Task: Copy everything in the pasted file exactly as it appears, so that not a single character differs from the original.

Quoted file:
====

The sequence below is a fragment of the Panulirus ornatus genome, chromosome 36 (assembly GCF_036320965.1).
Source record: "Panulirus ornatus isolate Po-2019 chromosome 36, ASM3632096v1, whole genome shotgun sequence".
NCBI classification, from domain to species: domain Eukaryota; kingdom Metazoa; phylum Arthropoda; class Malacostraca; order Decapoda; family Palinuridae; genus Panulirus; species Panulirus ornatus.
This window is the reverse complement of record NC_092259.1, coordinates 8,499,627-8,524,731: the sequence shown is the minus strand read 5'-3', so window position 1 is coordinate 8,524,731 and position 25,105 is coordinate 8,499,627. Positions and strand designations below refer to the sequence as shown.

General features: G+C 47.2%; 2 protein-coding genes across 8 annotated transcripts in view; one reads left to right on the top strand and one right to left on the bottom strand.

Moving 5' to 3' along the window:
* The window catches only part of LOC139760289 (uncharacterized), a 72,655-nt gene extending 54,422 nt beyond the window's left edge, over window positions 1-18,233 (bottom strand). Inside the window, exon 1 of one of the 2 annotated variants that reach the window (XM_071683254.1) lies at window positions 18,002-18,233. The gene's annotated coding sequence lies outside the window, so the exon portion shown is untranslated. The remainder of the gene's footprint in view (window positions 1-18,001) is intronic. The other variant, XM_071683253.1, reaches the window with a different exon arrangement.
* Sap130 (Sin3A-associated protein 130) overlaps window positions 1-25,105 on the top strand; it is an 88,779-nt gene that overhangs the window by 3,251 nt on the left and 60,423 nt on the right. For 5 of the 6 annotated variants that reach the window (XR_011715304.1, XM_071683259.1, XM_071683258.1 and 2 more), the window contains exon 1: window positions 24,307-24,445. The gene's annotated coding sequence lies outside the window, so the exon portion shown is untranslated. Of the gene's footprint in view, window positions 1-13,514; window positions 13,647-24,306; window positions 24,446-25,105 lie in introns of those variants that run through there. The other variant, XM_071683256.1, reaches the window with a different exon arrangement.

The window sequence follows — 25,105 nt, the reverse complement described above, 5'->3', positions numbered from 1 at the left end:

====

The sequence below is a fragment of the Panulirus ornatus genome, chromosome 36 (assembly GCF_036320965.1).
Source record: "Panulirus ornatus isolate Po-2019 chromosome 36, ASM3632096v1, whole genome shotgun sequence".
NCBI classification, from domain to species: domain Eukaryota; kingdom Metazoa; phylum Arthropoda; class Malacostraca; order Decapoda; family Palinuridae; genus Panulirus; species Panulirus ornatus.
This window is the reverse complement of record NC_092259.1, coordinates 8,499,627-8,524,731: the sequence shown is the minus strand read 5'-3', so window position 1 is coordinate 8,524,731 and position 25,105 is coordinate 8,499,627. Positions and strand designations below refer to the sequence as shown.

General features: G+C 47.2%; 2 protein-coding genes across 8 annotated transcripts in view; one reads left to right on the top strand and one right to left on the bottom strand.

Moving 5' to 3' along the window:
* The window catches only part of LOC139760289 (uncharacterized), a 72,655-nt gene extending 54,422 nt beyond the window's left edge, over window positions 1-18,233 (bottom strand). Inside the window, exon 1 of one of the 2 annotated variants that reach the window (XM_071683254.1) lies at window positions 18,002-18,233. The gene's annotated coding sequence lies outside the window, so the exon portion shown is untranslated. The remainder of the gene's footprint in view (window positions 1-18,001) is intronic. The other variant, XM_071683253.1, reaches the window with a different exon arrangement.
* Sap130 (Sin3A-associated protein 130) overlaps window positions 1-25,105 on the top strand; it is an 88,779-nt gene that overhangs the window by 3,251 nt on the left and 60,423 nt on the right. For 5 of the 6 annotated variants that reach the window (XR_011715304.1, XM_071683259.1, XM_071683258.1 and 2 more), the window contains exon 1: window positions 24,307-24,445. The gene's annotated coding sequence lies outside the window, so the exon portion shown is untranslated. Of the gene's footprint in view, window positions 1-13,514; window positions 13,647-24,306; window positions 24,446-25,105 lie in introns of those variants that run through there. The other variant, XM_071683256.1, reaches the window with a different exon arrangement.

The window sequence follows — 25,105 nt, the reverse complement described above, 5'->3', positions numbered from 1 at the left end: